The Problem

The crux of the problem falls down to the notion of "pedigree" that is to say the tracing of the animal's geneology for things like "pureness" in terms of bloodline and quality. This in turn involves the foregrounding of certain physical traits (like length of legs, body size, fur etc.). However, when breeders choose to breed dogs for very specific physical traits they also inadvertently end up foregrounding the genetic material that determines this which in turn results in the inexplicable sidelining of other genes that may in fact be beneficial to the animal's overall well-being and health. The domestic dog is descended from canis lupus or the gray wolf. A comparison between the wolf and just about any dog breed you can think of in today's day and age will show you how much selective breeding has done in terms of altering the animal's physiology. The wolf, if its life is not cut short by predation or disease, can have a lifespan of up to 25 years. The domestic dog on the other hand, may live up to an average of 15 years in some toy breeds, about 6 or 7 years in others. Other, more specific genetic problems can also be linked to the accentuating of certain physical features of the animal. Flat-nosed breeds for example, because of the shapes of their faces, have frequent breathing problems because of their shortened air passages. Certain breeds, like Shih Tzus have become prone to hip dysplasia, and some dogs (like the Bulldog, because of the shape of their body which starts of broad at the head and becomes narrower at the back makes birthing a very difficult and potentially dangerous process for the animal without proper attention. And what do you think happens to animals that don't quite make the "pedigree" cut?

The Solution

I think that it is about time more awareness is raised regarding this issue. New "genetic material" must be added to otherwise "pureblood" lines to increase the variation of genes involved therefore reducing again the probability of puppies inheriting recessive-negative genes. Pedigree breeding, while necessary for show competitions aren't entirely fundamental in the decision to raise a dog as a companion. Indeed, any number of dog owners out there can probably tell you that their dog has been an awesome companion to them, and these dogs possibly span almost all known contemporary dog breeds. Furthermore show-dog associations can be petitioned to adjust their guidelines and judging criteria accordingly. The relatively short and recent life-history of contemporary dog breeds proves, if not anything else, how arbitrary these criterion are anyway. If you are a dog lover, I firmly believe that the health, longevity, and physical wellbeing of the animal and its offspring, should matter more to you than how specifically short its legs are, or how distinguishably flat is face can get.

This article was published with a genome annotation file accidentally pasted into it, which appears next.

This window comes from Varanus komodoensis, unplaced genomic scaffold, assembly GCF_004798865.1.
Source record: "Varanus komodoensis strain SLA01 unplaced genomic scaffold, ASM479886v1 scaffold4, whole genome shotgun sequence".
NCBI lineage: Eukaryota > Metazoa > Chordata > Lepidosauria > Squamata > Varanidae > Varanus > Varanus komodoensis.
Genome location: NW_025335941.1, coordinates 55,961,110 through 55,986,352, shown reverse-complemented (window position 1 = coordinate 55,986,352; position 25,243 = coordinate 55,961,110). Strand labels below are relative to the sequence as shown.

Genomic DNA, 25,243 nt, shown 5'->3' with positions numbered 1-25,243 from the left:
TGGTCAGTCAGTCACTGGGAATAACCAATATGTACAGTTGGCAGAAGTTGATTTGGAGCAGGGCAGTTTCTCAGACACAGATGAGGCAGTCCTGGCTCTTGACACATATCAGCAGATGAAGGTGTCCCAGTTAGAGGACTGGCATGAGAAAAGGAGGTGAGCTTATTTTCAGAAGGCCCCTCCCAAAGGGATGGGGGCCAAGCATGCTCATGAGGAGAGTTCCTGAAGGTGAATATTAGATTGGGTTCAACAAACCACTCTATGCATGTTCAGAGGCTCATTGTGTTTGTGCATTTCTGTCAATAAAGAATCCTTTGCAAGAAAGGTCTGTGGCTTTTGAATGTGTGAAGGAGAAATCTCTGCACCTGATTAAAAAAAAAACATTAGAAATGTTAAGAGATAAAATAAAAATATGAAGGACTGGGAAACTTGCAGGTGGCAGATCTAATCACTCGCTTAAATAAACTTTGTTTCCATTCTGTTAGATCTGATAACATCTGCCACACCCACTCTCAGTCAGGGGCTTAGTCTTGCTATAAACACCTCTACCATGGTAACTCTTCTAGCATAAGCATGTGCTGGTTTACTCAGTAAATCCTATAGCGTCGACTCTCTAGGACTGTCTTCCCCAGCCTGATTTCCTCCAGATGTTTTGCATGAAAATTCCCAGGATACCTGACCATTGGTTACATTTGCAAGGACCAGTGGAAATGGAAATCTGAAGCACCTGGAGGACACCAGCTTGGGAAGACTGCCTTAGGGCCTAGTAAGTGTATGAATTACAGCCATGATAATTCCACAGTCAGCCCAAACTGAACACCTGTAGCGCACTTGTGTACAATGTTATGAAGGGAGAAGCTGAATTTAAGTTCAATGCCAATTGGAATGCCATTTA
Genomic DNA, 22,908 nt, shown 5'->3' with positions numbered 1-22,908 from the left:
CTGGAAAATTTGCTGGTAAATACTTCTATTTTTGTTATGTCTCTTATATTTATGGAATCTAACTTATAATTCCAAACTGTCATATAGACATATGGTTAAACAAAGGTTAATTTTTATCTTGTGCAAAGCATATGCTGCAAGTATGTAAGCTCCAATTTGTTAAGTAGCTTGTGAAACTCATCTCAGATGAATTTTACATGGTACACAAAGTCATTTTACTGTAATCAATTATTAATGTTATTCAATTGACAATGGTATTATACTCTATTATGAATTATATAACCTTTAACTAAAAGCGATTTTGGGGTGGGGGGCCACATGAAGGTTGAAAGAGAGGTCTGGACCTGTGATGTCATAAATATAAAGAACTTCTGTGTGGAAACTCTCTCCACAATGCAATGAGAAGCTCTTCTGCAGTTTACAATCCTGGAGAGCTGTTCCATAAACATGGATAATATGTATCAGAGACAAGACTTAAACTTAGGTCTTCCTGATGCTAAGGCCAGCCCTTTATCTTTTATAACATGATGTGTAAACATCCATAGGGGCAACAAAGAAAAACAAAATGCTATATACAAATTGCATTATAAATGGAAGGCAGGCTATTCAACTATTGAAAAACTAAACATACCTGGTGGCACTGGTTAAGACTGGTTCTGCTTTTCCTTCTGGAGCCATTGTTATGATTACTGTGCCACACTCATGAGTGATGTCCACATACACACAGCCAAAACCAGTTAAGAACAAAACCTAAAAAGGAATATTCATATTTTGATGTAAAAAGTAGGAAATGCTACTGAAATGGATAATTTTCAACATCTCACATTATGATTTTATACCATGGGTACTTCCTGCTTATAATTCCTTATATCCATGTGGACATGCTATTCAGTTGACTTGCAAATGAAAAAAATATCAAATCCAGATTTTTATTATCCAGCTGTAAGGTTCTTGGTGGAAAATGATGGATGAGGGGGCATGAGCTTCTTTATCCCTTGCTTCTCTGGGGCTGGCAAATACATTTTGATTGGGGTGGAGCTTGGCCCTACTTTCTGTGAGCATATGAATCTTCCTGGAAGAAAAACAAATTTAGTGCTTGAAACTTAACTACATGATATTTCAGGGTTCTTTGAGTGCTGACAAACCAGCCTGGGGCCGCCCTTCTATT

ps. for a more comprehensive list of selective-breeding related genetic disorders in canines, please click on the following links.

Dogs that Changed the World: Selective Breeding Problems

Identifying Genetic Disorders in Dogs


No comments: